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<< Okay, let's say that I had a very good year and out of foolishness (or stupidity, take your pick), sold enough in my positions to realize short-term capital gains totaling $100,000 for the year. I am in the 15% tax bracket. Let's assume that my Adjusted Gross Income before the gain is included is $25,000. With the proceeds from the gain, I put down $60,000 on a $120,000 house and finance the remainder.

Realzing that this is, to say the least, a foolish situation, what are the tax implications here? Is the entire $125,000 Adjusted Gross Income taxed at 39.6% (or higher) or is there a double whammy of 28% on the $100,000 and 39.6% on the remaining $85,400? >>

"Tax bracket," a/k/a your "marginal" rate, is the percentage at which your LAST dollar of income is taxed. It's really not a terribly useful figure, but it seems to be very important to a lot of people. To see how much you're really paying in income tax, divide the total tax on the return by your total income.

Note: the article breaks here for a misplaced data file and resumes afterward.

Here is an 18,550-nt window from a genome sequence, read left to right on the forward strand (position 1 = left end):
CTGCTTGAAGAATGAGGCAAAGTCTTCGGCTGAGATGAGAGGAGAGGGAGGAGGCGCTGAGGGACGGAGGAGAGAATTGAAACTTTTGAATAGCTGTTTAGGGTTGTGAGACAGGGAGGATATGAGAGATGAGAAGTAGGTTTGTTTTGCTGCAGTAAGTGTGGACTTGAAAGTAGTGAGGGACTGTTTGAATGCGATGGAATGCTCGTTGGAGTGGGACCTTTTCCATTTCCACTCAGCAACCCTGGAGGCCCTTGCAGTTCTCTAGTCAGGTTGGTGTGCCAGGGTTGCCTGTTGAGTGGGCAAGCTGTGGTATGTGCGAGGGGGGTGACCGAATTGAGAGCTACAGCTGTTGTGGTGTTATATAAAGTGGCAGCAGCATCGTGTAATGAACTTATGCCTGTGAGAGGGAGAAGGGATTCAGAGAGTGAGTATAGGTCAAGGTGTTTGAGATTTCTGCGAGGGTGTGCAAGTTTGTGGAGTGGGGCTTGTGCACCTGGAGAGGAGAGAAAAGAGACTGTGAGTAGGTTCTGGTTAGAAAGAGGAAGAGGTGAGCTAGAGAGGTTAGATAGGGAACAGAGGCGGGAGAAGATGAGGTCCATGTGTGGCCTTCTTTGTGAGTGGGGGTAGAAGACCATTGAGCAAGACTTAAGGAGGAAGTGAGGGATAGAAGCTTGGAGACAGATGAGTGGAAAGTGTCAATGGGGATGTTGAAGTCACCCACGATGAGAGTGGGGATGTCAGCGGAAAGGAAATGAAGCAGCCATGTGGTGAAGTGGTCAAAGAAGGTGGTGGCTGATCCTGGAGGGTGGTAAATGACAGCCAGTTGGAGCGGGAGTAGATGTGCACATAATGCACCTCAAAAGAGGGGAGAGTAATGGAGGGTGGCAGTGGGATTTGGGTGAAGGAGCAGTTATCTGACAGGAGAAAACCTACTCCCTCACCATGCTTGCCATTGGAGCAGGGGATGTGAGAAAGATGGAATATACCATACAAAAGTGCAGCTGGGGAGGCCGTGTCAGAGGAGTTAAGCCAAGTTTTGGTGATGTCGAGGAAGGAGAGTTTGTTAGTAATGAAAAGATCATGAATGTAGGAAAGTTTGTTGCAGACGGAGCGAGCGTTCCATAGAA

All dollar amounts from here out are for Single filing status and 1999 taxes. The numbers are different for each filing status and each year, and can always be found in the Tax Rate Schedules in the 1040 instructions or the 1040-ES instructions for the current year. Your tax is computed on your taxable income. You get to taxable income as follows:

Gross Income - Adjustments to Income = Adjusted Gross Income (AGI)
AGI - exemptions ($2750 each) - Standard ($4300) or itemized deductions = taxable income.

The first $25,750 of taxable income is taxed at 15%. The next $36,700 is taxed at 28%. The next $67,800 is taxed at 31%. The next $152,900 is taxed at 36%. Finally, for those really wondering where their next meal will come from, taxable income above $283,150 is taxed at 39.6%.

There are some special ways of computing tax, for example when there are long-term capital gains, but this is the basics.

Phil Marti
Tax Preparer

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